In the sort of interview she’d like to see more often, Clavin talks with her friend and fellow musician Cecilia Della Peruti of Gothic Tropic about Can You Deal? and shares her essay that kicked off the zine.
Cecilia Della Peruti: So, when did you start playing music and writing songs? Who inspired you to pick up an instrument?
Jennifer Clavin: I started playing music in ninth grade, I think. My dad had guitars around the house that he made himself and my mom was a singer. We would go to these family barbecues, and they would be the band that would perform for everybody.
“When I found punk in high school,
I was like, ‘Woah, this is so cool.
My parents will not approve of this.”
— Jennifer Clavin
CDP: Our parents’ generation called those “hootenannies.”
JC: Oh my God, so my parents are hootenannies. So many jam sessions. I feel like I was always listening to whatever music they were doing, so when I found punk in high school, I was like, “Woah, this is so cool. My parents will not approve of this.” My sister Jessie and I would go to like two shows a week or every weekend—whatever band was playing at The Showcase or The Glass House.
CDP: Did you grow up in coastal regions?
JC: No, in the valley—Northridge. But we would drive until we got to The Glass House or The Showcase in Corona. I remember seeing a lot of older bands like The Attics or The Rezillos or Subhumans. One time we saw this band F-Minus play. I’d been going to shows every weekend and for some reason seeing them both onstage made me think, “Wait. Why don’t my sister and I have a band?” Jessie was already playing bass heavily at that point. I remember trying to play bass a little bit, and that’s when I decided I should pick up a guitar, since they were laying around my house, and learn to play so me and Jessie could be in a band together. We had our friends singing. So basically we started playing music to be able to be in a band. It was seeing F-Minus that made me decide to pick up an instrument, and I always wonder that it must have been because there were women on stage.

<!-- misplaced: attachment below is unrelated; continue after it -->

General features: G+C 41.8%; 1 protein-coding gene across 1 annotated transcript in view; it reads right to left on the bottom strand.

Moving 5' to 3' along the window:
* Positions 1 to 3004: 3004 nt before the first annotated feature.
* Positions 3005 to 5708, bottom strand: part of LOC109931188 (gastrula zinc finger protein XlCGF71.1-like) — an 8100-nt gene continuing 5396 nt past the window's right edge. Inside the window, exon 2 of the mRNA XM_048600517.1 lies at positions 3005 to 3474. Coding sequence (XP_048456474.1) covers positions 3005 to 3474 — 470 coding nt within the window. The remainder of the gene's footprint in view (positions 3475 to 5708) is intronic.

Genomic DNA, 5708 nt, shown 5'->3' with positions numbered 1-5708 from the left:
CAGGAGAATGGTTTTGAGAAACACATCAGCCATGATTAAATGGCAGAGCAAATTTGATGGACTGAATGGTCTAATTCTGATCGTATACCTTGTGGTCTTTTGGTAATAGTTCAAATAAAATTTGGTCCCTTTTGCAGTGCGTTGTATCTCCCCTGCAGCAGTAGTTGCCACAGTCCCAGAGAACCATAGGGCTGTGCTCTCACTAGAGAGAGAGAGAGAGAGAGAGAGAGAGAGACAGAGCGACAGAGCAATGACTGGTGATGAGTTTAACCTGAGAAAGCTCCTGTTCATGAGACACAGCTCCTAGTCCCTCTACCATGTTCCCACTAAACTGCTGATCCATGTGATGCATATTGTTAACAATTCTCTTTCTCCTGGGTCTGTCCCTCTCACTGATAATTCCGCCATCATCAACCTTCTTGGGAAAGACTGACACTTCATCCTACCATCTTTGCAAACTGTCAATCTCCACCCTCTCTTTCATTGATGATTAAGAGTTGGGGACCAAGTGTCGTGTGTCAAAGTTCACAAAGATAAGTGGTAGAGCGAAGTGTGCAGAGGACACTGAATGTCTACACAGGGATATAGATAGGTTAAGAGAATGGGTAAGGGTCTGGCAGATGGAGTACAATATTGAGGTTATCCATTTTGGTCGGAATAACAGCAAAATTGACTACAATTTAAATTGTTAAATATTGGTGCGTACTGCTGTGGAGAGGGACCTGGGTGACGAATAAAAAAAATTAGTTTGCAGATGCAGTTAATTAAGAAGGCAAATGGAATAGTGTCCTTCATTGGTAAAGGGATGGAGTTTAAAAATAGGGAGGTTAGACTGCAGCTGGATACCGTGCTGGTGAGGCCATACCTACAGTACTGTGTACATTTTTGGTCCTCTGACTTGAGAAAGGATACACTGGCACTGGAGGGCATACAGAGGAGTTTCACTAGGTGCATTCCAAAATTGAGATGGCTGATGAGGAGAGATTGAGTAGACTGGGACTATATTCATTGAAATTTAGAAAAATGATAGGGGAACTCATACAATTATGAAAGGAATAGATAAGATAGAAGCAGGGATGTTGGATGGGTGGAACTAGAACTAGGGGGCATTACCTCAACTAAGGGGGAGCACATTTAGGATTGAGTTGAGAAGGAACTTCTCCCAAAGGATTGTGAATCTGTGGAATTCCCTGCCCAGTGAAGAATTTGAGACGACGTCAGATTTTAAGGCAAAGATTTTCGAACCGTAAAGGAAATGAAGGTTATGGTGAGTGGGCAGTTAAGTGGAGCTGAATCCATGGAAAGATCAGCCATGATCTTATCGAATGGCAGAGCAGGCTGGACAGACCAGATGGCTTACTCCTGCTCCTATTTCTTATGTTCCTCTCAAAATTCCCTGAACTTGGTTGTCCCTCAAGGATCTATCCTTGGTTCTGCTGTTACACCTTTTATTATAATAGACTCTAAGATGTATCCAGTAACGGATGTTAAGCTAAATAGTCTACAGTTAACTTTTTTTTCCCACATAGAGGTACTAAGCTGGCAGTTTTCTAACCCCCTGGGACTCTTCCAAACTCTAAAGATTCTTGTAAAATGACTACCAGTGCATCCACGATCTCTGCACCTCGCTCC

CDP: Do you feel like seeing F-Minus and having an early real-life example of women playing instruments was an invitation to do it yourself?
JC: Yeah, totally. It seemed like something that I could actually achieve. I’ve never taken a class to learn an instrument, so it’s weird that I got this idea like, “I think I can do that too,” just by seeing a woman on stage.
CDP: So when you started, did you ever recognize any sexism at that age and do any experiences come to mind?
JC: I think about this question a lot. I always wonder how much sexism I experienced and how much of it was me not being confident in myself. When I would go to shows like, I remember a guy grabbed me.
CDP: Did you realize at that time that it was maybe worse than you thought?
Because I remember brushing it off easily for no other reason than, “Oh, it’s normal.”